Muck Sticks Are a Crutch — and Often Illegal. By Jed Cooper
A regular on Scuba Diving’s D2D message board, Cooper is an underwater photographer with Advanced Open Water, EAN and Rescue/O2/ MFA certifications, and several thousand logged dives. He lives in Huntersville, N.C.
Some underwater photographers say that a muck stick stabilizes them when the current is too strong for them to remain still, but it seems it has become a crutch for those who lack good buoyancy-control skills. Employing these skills, getting trim and using finning techniques achieve the same outcome without becoming a human/camera tripod or monopod.
The muck stick was invented for diving in muck and serves that purpose well, but it seems to have been adopted by nearly everyone who owns a camera now. When new divers see underwater photographers using muck sticks, they reason that if it’s OK for seasoned pros to use them, then it must be OK for all divers.
The seafloor community is made up of infauna — marine animals that live in the soft bottoms of the seafloor — including most species of shellfish, whose only
contact with the seafloor’s surface is via their siphons. Such sea life are the ones that are most likely harmed by muck sticks. The second most affected animals are epifauna, such as crabs and sea stars, which live on the seafloor. These animals are often the ones that photographers are trying to photograph to get a killer shot. I’m afraid that’s exactly what they’re getting — the killer shot.
The main issue I have with muck sticks is that the use of them violates many of the regulations put in place when marine sanctuaries are established. Most marine parks and other protected waters have adopted a no-touch policy of some sort, including Bonaire’s National Marine Park, Egypt’s Red Sea, Cozumel’s Parque Nacional Arrecifes and off North Carolina (the jurisdiction of the Department of Environment and Natural Resources). If you must use a muck stick, then at least use it outside the marine park.
If you’re in an area where its use is not forbidden, then use your tool at your discretion. Play by the rules. Whether you’re exploring Bonaire’s fishy reefs, get- ting in some awesome bottom time in the Red Sea, cruising the wall at Maracaibo in Cozumel, or spearing dinner off the coast of North Carolina, if you decide to ignore the rules and carry a muck stick, it should be considered a premeditated violation of the rules set forth by the folks who are kind enough to share their treasure with us.
Most of the dives I’ve done involve current of some sort. From mild Cayman drifts and screaming roller-coaster rides off Cozumel to almost all of my offshore local diving in North and South Carolina, I dive in currents and/or surge whether at the surface, midwater or on a wreck. These currents present a true challenge to underwater photographers trying to get “the shot.” I prefer to pass on the shot when the current has blown my chances — there will always be another opportunity.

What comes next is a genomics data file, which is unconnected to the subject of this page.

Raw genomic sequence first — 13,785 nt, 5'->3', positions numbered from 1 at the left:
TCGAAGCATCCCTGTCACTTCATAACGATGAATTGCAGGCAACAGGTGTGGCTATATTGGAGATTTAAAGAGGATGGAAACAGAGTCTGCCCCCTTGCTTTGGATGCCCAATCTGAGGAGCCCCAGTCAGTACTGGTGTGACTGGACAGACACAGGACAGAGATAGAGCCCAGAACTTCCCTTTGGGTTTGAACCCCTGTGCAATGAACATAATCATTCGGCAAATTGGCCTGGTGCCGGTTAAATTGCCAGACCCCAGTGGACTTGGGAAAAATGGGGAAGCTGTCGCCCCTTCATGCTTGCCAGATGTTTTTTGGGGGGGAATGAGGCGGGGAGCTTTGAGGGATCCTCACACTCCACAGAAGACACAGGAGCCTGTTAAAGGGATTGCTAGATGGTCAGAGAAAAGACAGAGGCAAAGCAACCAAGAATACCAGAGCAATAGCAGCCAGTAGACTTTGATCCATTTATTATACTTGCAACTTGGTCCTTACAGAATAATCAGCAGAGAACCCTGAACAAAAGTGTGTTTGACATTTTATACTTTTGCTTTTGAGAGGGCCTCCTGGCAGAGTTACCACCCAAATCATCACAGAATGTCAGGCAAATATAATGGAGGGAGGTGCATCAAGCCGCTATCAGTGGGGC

Muck Sticks: A Great Tool When Used Correctly. By Judy G
Also a regular on the D2D board, Judy G is an underwater photographer with more than 1,500 dives under her belt. she is PADI rescue certified. To see her underwater photography, visit her website at www.awoosh.com.
You don’t know muck until you’re hovering over foot-deep, super-fine silt in current in Lembeh Strait or Ambon Harbor. This is the stuff that, when even only slightly disturbed, creates a silt storm that will immediately ruin any shot, and will likely enrage other divers patiently waiting their turn to frame up a hairy frogfish, flamboyant cuttlefish or zebra crab lurking in a magnificent urchin.
It was in these conditions that I first tried a muck stick. And now I don’t gear up for a dive without one.
Hovering just above a macro subject with a heavy DSLR camera, video rig or even without a camera can be done (fins up — way up, baby), but it is challenging, especially in current.
Here’s how to do it correctly with a stick: Very carefully introduce the tip to the sand, muck or lifeless spot on the reef. Once set, the stick can be used as a monopod for the camera, or as a holding point in current. Then, use the stick as a push point to back out of a close encounter, keeping your fins up until well clear of the reef or bottom. Using a muck stick correctly makes for the best chance for a great image — and a clean getaway.
Yes, abusing the stick happens. Some divers might tease and manipulate subjects with their magic wand. This is inappropriate, as is using gloves for the same purpose.
The potential damage to the reef or other sea life from a carefully placed metal stick (typically only a quarter of an inch in diameter) cannot compare with a hand hold or a fin whack on a reef or, heaven forbid, a full-body layout (been there, seen that). The danger of touching down on venomous animals like stingrays, scorpionfish and many other camouflaged critters is real — a muck stick can help divers avoid all physical contact with the reef and sea life in general.
Like any other piece of equipment, a stick needs to be stowed when not in use so it does not dangle and inadvertently contact the reef. Mine has a clip and a wrist lanyard on the top end — it is easily clipped off on my BC and tucked into my waist strap when not in use.
A muck stick can be used to rap your tank as an underwater noisemaker to capture attention. It can hold you in place in a big current so you can catch your breath.
A muck stick is not a crutch and should not be a replacement for poor buoyancy control, but it can be a very useful tool for experienced divers who want to ensure that their close scrutiny of the reef in no way damages it.